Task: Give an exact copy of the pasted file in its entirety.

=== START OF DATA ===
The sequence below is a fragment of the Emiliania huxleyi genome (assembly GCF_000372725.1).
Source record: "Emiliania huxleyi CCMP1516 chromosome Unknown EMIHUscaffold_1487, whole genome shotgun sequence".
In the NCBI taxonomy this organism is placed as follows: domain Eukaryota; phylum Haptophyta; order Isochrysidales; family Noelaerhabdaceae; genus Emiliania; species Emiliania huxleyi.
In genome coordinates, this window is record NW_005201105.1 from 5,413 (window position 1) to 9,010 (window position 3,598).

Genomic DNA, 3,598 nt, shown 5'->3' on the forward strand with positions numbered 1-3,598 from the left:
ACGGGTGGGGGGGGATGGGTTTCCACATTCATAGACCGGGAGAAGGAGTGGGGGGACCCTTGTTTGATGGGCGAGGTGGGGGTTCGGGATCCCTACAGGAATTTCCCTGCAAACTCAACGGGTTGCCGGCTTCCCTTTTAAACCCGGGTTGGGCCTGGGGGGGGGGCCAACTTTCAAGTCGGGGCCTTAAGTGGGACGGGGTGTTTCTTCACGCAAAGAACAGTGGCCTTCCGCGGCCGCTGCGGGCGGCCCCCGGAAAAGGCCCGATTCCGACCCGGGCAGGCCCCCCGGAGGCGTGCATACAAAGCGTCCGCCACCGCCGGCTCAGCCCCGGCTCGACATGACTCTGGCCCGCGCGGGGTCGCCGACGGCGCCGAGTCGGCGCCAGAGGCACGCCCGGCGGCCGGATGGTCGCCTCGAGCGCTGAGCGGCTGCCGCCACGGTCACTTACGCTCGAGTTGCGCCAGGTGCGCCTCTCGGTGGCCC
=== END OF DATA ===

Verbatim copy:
The sequence below is a fragment of the Emiliania huxleyi genome (assembly GCF_000372725.1).
Source record: "Emiliania huxleyi CCMP1516 chromosome Unknown EMIHUscaffold_1487, whole genome shotgun sequence".
In the NCBI taxonomy this organism is placed as follows: domain Eukaryota; phylum Haptophyta; order Isochrysidales; family Noelaerhabdaceae; genus Emiliania; species Emiliania huxleyi.
In genome coordinates, this window is record NW_005201105.1 from 5,413 (window position 1) to 9,010 (window position 3,598).

Genomic DNA, 3,598 nt, shown 5'->3' on the forward strand with positions numbered 1-3,598 from the left:
ACGGGTGGGGGGGGATGGGTTTCCACATTCATAGACCGGGAGAAGGAGTGGGGGGACCCTTGTTTGATGGGCGAGGTGGGGGTTCGGGATCCCTACAGGAATTTCCCTGCAAACTCAACGGGTTGCCGGCTTCCCTTTTAAACCCGGGTTGGGCCTGGGGGGGGGGCCAACTTTCAAGTCGGGGCCTTAAGTGGGACGGGGTGTTTCTTCACGCAAAGAACAGTGGCCTTCCGCGGCCGCTGCGGGCGGCCCCCGGAAAAGGCCCGATTCCGACCCGGGCAGGCCCCCCGGAGGCGTGCATACAAAGCGTCCGCCACCGCCGGCTCAGCCCCGGCTCGACATGACTCTGGCCCGCGCGGGGTCGCCGACGGCGCCGAGTCGGCGCCAGAGGCACGCCCGGCGGCCGGATGGTCGCCTCGAGCGCTGAGCGGCTGCCGCCACGGTCACTTACGCTCGAGTTGCGCCAGGTGCGCCTCTCGGTGGCCC